Photos by Cheryl Brumbaugh-Cayford, Don Knieriem, and Jean Bednar

A reflection by Stanley Noffsinger

When I graduated from Manchester University, my eyes were set on the future. I was filled with anticipation, hope, relief, and a modicum of anxiety. Little did I know that the path ahead would take unusual and unexpected twists and turns beyond my wildest imagination.

I am reminded of the story of Moses—a trusted and experienced shepherd—who was asked by his father-in-law, Jethro, to lead a flock through the wilderness. Moses set out with his faith and experience to get the flock moving, feed them, protect them, and return them home.

But Moses’ serenity was interrupted in an unexpected way—by an angel of the Lord through the burning bush. The last thing Moses expected was to be in the presence of the Divine, but as Moses heard God through a burning bush, he entered into an unimagined reality. Moses knew he was in the presence of Yahweh, the Lord God.

Moses was prepared for the future just like each of us. And like Moses, we will encounter a day when unexpected events will alter our journey. These unplanned detours may not be as dramatic as a burning bush but, nonetheless will change the course of our lives.

I never thought I would become the first lay person to hold the office of general secretary for the Church of the Brethren. Nor could I have imagined this position would allow me the privilege to have audience with Pope Benedict at the Vatican, with the former president of Iran, or the President of United States. All of these events and opportunities to interact with people from all over the world were moments when I experienced God’s presence.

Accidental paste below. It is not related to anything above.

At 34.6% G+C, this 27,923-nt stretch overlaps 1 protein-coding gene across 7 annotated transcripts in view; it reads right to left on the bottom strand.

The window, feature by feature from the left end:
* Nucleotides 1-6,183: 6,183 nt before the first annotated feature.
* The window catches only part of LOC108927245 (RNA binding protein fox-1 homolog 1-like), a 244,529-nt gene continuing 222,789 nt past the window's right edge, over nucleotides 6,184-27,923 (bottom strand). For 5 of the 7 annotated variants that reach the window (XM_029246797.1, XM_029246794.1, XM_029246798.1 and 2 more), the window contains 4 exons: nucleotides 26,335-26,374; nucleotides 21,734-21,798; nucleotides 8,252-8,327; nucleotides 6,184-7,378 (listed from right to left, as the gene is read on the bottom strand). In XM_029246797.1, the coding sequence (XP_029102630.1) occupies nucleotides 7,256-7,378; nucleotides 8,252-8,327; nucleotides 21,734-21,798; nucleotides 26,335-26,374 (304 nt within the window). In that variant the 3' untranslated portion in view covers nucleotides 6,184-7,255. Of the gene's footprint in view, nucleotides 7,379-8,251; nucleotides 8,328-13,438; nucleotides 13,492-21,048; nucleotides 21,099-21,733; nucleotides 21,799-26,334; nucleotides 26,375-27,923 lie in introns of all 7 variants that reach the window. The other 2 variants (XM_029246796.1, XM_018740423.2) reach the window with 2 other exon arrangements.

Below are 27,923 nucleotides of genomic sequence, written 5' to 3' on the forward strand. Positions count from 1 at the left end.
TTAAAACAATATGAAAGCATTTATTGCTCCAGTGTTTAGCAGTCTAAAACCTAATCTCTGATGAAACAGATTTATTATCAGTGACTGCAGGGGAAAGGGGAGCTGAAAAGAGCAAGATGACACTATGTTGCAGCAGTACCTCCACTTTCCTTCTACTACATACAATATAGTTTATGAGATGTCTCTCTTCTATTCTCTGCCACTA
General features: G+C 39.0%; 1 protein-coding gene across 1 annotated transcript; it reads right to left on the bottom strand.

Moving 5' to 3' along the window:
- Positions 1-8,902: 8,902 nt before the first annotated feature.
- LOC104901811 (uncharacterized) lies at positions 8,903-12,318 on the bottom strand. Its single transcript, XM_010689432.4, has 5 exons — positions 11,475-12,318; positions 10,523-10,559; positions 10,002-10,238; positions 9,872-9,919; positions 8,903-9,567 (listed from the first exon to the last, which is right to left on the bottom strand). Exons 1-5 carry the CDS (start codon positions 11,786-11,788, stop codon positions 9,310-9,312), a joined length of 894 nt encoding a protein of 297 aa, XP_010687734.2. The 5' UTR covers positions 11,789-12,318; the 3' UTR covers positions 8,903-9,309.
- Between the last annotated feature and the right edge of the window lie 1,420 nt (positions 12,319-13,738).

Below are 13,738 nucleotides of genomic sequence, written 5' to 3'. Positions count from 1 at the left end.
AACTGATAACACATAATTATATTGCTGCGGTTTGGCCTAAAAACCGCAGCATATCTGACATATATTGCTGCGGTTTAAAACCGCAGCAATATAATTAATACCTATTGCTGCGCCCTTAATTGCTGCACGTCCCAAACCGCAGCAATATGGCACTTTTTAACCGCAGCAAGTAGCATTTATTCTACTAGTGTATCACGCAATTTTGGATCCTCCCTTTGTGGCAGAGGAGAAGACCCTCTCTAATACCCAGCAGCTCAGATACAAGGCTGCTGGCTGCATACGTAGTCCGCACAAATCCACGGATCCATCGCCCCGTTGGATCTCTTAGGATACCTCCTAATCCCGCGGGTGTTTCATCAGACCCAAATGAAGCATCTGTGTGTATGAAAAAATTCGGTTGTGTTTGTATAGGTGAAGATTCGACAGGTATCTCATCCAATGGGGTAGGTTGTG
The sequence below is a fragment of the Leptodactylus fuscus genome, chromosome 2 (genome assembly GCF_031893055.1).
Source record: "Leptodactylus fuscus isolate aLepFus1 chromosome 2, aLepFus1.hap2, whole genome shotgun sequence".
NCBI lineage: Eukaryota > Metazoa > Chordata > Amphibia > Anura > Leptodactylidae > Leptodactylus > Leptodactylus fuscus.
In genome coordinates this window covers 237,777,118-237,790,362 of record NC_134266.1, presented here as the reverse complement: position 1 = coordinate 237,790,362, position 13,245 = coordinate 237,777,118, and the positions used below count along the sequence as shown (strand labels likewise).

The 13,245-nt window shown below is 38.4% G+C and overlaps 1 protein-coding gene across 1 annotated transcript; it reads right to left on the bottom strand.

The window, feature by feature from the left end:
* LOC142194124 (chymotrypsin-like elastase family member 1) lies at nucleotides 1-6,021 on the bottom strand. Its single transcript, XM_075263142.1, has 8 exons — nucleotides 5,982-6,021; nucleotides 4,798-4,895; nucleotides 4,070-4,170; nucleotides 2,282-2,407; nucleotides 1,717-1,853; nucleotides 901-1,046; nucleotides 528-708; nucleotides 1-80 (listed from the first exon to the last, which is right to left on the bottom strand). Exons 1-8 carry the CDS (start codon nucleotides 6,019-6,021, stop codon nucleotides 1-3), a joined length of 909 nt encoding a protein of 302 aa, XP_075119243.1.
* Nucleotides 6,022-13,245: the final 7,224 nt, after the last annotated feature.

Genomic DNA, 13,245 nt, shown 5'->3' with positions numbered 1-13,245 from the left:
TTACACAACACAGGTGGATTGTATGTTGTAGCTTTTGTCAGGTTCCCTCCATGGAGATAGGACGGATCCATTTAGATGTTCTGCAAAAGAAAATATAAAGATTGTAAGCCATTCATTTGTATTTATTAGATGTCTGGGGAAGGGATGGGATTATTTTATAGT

During my time of service to the Church of the Brethren, we have seen spiritual growth with congregations the United States and around the world. We have witnessed lives changed and faith strengthened at conferences like National Youth ConferenceNational Older Adult ConferenceNational Junior High Conference, and WorkChristian Citizenship Seminar. We have responded to extreme national and international disasters, walking alongside leaders as they served their communities in a manner consistent with their context of living. We have persevered in a tradition of service through ministries like Brethren Volunteer Service and workcamps. We have spoken to the world and its leaders on important issues, hopeful that we might find alternative paths to resolving conflicts. In all of these things, we have truly witnessed God in our midst.

Looking to the future, we will be heading forward with great expectation, even though the paths we will take are truly unknown. While we still have much to learn about showing love to one another, I have the utmost confidence and trust that our faith and experience will serve us well. Inspired by our appointment with the Divine, we will persevere in our pursuit of life, relationships, and Christian service.

Learn more about the ministries of the Church of the Brethren at www.brethren.org or support them today at www.brethren.org/give.

(Read this issue of eBrethren)

Stories of NOAC 2015

The beautiful Lake Junaluska at NOAC 2015. Photo by Cheryl Brumbaugh-Cayford

The beautiful Lake Junaluska at NOAC 2015.
Photo by Cheryl Brumbaugh-Cayford

By Kim Ebersole, former director of National Older Adult Conference (NOAC)